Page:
Cobbler, slab, crisp or slump? Some might consider the various terms used to describe fruit desserts as jargon or "insider" language to be avoided. I consider their colorful names words to ponder, and the dishes delicious treats to savor.
We all know what a pie is, but why all the other creations and their many names? A July 1 article by Kim Severson in The New York Times, "Sonkers, Grunts, Slumps and Crumbles: What You Call Your Pie Depends on Where You Live," begins with the search for an authentic recipe for a sonker and ends with a helpful glossary.
Many of the dishes were created to stretch the use of fruit that wasn't ready for display in a tart. Amanda Hesser, who started the website Food52, maintains that the various names disguise "plain desserts that have been well-marketed with good names. Who doesn't want to try a slump?"
A slump? A sonker? Give me a pinch of patience and I'll describe them.
Let's start with the ubiquitous cobbler. Severson said that what you call a cobbler depends on what you grew up with.
Here in the West, pioneers brought their recipes with them, so a cobbler may be interpreted in several ways in the same state. A 1984 fundraising cookbook from the Owyhee County Senior Citizens, "Country Cooking," shared a recipe for a cobbler with a crumbly top, while a cobbler in a 1970 cookbook by the Idaho Historical Auxiliary had a pie crust-like topping. Some cooks top their cobblers with biscuit dough; others consider that an outrage and stick to batter or pie crust toppings. Pandowdy is another colorful name for the cobbler, so named perhaps because of its dowdy appearance.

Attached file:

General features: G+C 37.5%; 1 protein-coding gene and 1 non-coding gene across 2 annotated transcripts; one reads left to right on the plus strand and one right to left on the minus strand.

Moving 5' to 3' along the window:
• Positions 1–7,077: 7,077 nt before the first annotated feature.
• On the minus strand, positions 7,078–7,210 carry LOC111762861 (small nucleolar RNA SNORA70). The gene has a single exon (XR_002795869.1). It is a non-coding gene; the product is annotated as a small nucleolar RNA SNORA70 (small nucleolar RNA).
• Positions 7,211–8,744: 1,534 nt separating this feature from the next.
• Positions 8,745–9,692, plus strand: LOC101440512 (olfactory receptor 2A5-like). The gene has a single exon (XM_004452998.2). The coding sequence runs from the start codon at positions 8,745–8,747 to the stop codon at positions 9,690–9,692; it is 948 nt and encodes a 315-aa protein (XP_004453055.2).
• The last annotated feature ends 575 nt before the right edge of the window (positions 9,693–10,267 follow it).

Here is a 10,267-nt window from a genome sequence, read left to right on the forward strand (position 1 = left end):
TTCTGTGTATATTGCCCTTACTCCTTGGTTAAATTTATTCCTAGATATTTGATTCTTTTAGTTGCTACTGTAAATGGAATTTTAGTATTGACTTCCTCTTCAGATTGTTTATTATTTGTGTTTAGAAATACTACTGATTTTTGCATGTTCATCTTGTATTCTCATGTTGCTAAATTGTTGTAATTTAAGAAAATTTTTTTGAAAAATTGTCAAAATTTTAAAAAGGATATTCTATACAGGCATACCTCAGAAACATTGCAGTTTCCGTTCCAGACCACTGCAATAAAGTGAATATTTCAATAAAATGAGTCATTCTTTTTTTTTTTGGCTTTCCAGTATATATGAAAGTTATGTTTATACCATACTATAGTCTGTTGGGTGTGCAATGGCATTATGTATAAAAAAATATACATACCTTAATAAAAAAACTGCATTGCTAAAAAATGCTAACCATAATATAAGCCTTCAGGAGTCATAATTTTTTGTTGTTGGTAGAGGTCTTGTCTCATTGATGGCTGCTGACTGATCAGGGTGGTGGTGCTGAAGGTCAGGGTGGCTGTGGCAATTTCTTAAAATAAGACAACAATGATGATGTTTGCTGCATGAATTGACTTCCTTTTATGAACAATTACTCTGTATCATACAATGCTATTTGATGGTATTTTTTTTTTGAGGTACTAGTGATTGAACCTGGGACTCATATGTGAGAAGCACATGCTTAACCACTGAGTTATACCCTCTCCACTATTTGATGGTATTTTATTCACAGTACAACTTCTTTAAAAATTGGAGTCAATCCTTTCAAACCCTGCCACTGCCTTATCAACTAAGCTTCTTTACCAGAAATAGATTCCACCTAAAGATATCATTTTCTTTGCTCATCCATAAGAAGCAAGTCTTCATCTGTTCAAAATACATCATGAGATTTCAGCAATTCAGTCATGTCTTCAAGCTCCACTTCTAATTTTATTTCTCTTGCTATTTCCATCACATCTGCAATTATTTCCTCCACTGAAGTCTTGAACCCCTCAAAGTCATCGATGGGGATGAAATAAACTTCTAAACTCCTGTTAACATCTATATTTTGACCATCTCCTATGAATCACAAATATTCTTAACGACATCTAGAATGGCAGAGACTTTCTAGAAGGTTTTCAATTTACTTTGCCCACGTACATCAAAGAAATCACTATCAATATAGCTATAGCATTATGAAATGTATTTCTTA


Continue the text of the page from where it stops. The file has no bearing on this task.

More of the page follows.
Some say the biscuit toppings resemble cobblestones and give the dish its name. Others say it is cobbled together.
Fruit crisp or crumble: In this Northeastern favorite, the fruit is topped with oatmeal and brown sugar. Again, however, the 1970 Idaho cookbook sprinkled flour, cinnamon, margarine and brown sugar over apples and called it a crisp. The same cookbook contained a rhubarb crunch. Rhubarb, a plant in the buckwheat family that is neither fruit nor vegetable, is covered with an oatmeal crumble and baked.
Brown Betty: This is made by layering fruit and buttered bread crumbs.
Apple slab: A pie made in a 9-by-13 rectangular pan is easier to divide and serve than a round pie.
Buckle: Made with more batter, a buckle is more cake-like. Some top it with streusel.
Slump: This resembles a grunt. In these American cousins of British steamed puddings, stewed fruit is topped with batter or biscuit dough, which is then steamed into dumplings.
Sonker: This dish is specific to Surry County, N.C. Some cooks there insist sonker is made only with sweet potatoes and buttermilk, but others allow it can be made with fruit. The sonker is made in a large, deep pan, ideal for feeding big farm families and their crews. Some cooks insist it be covered with a pie crust, others opt for batter.
On what separates a sonker from a cobbler, cook Alma Venable told Severson, "You have the violin and you have the fiddle. The sonker is the fiddle."